“Thus began a break of undetermined length and meaning.”

― Jacob Slichter
So You Wanna Be a Rock & Roll Star: How I Machine-Gunned a Roomful Of Record Executives and Other True Tales from a Drummer’s Life

Oh, my poor little abandoned blog. I often forget how we started, only to realize how much I take you for granted. Earlier this week, WordPress reminded me that we started our relationship four years ago.

Sadly, I got confined by the parameters of our relationship. Although it started as a good idea- having a specific theme for all the blog posts- it quickly became a burden to try and fit within said theme. I dabbled in expanding the reach of this blog, but sadly it was not to stay for long.

For those of you who still follow this page, I say thank you. I’m not saying this blog is closed forever, but in all reality I started a new one about a year and a half ago, and it’s just been much more fun to manage that one. Truth be told, I just haven’t been feeling all that inspired spiritually as of late, so having to dig deep for profound thoughts has been a challenge.

If you found this blog engaging and entertaining, please check out The Adventures of Nagzilla. I (usually) post twice a week, and it’s more about the weird, exciting, every day adventures that I have. It’s a mix of nostalgia from the past, fun in the present, and dreams of the future. If you dig geeky stuff, anime, cosplay, cons, reminiscing about the 70s and 80s, Star Wars, roller derby, and just finding the inane randomness of daily living, this is definitely something worth checking out.

I apologize for letting my first love languish. It was a good run, and hopefully provided some interesting insights into both spirituality and pop culture, but for the moment I’m shelving the project. Thanks for hanging around, and hopefully we’ll see each on another page.

You can get addicted to a certain kind of sadness

Somebody That I Used to Know
Making Mirrors
Gotye

As humans we are creatures of habit. Even though we profess to seek change, the truth is that very few are ever truly comfortable with it. The problem isn’t necessarily when we’re resistant to change. The problem is when we get so wrapped up in our own dysfunction that we can’t find our way.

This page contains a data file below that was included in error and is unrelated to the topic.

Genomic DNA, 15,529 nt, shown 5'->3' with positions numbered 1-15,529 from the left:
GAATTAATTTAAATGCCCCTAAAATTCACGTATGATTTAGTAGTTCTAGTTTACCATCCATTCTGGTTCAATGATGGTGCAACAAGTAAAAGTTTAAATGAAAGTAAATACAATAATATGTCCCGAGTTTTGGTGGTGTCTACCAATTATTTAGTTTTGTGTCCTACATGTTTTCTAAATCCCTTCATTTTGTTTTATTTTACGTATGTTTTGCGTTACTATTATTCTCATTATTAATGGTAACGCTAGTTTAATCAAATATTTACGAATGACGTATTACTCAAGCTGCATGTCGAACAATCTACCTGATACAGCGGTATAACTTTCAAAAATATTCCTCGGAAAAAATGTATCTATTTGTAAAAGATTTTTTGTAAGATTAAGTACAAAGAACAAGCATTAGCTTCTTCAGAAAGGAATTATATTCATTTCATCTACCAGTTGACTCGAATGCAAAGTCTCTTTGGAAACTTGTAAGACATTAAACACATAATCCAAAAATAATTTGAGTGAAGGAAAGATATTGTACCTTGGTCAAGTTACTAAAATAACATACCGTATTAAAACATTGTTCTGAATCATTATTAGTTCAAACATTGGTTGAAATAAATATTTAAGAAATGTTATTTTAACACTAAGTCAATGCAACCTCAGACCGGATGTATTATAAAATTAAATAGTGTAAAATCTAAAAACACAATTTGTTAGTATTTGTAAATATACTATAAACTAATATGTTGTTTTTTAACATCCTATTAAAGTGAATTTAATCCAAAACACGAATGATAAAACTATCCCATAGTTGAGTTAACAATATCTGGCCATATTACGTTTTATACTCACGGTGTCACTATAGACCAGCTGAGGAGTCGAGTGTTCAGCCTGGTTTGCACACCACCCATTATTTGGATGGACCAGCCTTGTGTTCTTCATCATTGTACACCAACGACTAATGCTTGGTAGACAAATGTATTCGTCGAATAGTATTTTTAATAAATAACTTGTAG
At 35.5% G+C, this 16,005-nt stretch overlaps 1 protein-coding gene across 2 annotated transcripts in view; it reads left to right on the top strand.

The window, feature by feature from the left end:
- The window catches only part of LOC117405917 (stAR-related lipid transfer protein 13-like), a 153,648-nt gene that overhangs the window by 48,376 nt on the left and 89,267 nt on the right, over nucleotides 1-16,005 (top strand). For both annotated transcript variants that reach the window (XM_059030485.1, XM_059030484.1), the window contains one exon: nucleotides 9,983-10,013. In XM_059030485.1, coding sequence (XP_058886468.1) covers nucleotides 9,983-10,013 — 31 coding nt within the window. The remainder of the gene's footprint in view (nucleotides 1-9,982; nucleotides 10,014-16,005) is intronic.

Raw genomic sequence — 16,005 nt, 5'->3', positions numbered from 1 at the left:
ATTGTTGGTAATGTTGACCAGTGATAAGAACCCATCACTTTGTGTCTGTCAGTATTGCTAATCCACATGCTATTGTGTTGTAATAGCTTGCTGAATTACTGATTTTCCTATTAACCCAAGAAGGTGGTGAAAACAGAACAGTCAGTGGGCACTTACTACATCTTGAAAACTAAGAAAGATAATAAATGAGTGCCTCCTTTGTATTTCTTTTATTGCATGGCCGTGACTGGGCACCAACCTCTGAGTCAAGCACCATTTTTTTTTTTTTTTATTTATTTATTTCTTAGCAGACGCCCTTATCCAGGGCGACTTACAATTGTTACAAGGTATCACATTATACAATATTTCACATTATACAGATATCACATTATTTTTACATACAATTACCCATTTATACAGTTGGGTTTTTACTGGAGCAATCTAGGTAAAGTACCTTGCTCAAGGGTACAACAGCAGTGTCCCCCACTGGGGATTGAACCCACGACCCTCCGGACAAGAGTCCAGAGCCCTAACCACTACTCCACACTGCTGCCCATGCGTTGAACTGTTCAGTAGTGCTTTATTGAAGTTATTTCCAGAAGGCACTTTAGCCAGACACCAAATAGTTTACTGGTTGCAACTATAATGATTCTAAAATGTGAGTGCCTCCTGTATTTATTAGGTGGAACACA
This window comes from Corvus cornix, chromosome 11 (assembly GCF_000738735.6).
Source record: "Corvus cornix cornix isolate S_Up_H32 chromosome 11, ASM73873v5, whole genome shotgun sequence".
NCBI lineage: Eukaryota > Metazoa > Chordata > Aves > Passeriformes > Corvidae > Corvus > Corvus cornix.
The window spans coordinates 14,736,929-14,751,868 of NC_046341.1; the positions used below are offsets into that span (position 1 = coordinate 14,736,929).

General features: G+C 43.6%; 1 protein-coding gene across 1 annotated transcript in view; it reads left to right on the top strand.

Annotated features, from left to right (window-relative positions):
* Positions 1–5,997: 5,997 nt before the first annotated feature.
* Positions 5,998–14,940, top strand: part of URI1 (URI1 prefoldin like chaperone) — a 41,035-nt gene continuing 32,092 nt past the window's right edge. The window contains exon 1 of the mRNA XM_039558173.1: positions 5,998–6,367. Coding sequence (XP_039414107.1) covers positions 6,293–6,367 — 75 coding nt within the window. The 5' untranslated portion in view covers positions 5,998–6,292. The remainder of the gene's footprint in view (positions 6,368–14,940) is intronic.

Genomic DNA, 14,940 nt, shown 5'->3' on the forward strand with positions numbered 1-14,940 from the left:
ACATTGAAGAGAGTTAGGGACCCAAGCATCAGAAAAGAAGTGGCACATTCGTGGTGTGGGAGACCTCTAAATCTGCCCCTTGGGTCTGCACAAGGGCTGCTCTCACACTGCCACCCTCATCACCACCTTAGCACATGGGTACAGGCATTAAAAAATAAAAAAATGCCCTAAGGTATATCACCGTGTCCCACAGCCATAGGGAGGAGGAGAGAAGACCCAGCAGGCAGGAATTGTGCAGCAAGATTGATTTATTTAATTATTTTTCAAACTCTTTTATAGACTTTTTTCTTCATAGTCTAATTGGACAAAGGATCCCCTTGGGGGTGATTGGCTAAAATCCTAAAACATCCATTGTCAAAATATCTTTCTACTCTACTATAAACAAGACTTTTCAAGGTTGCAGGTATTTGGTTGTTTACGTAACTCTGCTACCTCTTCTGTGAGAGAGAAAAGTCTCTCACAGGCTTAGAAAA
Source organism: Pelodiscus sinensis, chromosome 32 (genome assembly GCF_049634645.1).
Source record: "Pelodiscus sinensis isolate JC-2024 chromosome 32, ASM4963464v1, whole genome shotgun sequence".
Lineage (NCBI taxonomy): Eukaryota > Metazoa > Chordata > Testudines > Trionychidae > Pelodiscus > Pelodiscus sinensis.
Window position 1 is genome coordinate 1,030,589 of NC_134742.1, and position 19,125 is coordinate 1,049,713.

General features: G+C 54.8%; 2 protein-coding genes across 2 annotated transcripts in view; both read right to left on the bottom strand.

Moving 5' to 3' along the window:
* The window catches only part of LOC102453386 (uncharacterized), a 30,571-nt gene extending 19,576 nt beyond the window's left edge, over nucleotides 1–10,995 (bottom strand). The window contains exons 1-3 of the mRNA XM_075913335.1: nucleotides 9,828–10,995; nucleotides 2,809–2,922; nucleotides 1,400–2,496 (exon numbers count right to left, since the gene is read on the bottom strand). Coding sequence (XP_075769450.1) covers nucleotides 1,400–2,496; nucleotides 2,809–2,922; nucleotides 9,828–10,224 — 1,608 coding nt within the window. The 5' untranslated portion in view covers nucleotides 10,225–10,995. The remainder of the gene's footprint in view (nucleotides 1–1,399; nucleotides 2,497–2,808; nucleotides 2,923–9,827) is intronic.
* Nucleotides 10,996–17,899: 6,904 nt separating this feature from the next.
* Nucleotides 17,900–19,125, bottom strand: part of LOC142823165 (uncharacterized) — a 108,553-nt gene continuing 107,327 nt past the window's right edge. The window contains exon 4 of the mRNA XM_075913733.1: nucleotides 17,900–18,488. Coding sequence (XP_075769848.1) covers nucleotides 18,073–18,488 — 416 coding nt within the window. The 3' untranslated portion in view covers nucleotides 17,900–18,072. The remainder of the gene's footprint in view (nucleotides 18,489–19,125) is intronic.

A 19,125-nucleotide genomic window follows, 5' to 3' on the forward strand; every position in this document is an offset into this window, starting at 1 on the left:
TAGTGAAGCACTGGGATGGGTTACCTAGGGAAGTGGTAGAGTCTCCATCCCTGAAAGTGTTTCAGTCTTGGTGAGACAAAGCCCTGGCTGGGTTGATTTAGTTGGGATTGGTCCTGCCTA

Too often I have seen friends and loved ones get trapped in a prison of their own design. They find it’s easier to create drama and then play the victim then to take responsibility for their life and move forward. They get addicted to the attention (good, bad, or otherwise) that they receive when they make decisions that have a propensity to end badly or aren’t thought through all the way.

Sometimes everyday living is boring. But the drama of reality tv and movies and novels can hook people and make them think that if we aren’t living on the edge or having to overcome some huge hurdle we aren’t living effectively. The reality is that life isn’t about clinging to the brink and waiting for someone to save us. Life doesn’t always have to be the drama to be overcome. Most of our lives are lived in the quiet moments that no one else recognizes or cares about. But in order to appreciate those regular moments, we have to be comfortable with ourselves and trust that the Universe is giving us what we need, however ordinary and boring it may be.

A solid spirituality can help us realize that life doesn’t have to be all drama and stress and living each day as a testament to our own strength or weakness. We don’t have to create problems just to show that we can solve them. By trusting the Universe to give us what we need and showing us the opportunities for an amazing life, we don’t have to step out on the ledge and jump in the hopes that someone will be there to catch us. The Universe shows us that rather than falling from 40 stories up, we can trust that if we push the right button, the elevator will safely lower us to the ground and open its doors to something new.

For today, let go of the need to be in a state of emergency just to prove you’re alive. Live for the quiet moments and trust that when things are calm, it is not a sign of a misspent life. You deserve to live a life that is ordinary.

I will be your father figure put your tiny hand in mine
I will be the one who loves you til the end of time

“Father Figure”
Faith
George Michael

It only took me a month to write a Father’s Day post. Not bad.

Father’s Day can be a daunting holiday for those of us who grew up without fathers. It’s a reminder of what we never had and never will have.

My lack of a father had a big impact on my view of my religion and spirituality. We tend to anthropomorphize our gods based on our own experiences. Growing up in the Christian faith, I was often presented a god that was a loving father figure. It’s hard to imagine a god as a loving father figure when you have no context for that imagery.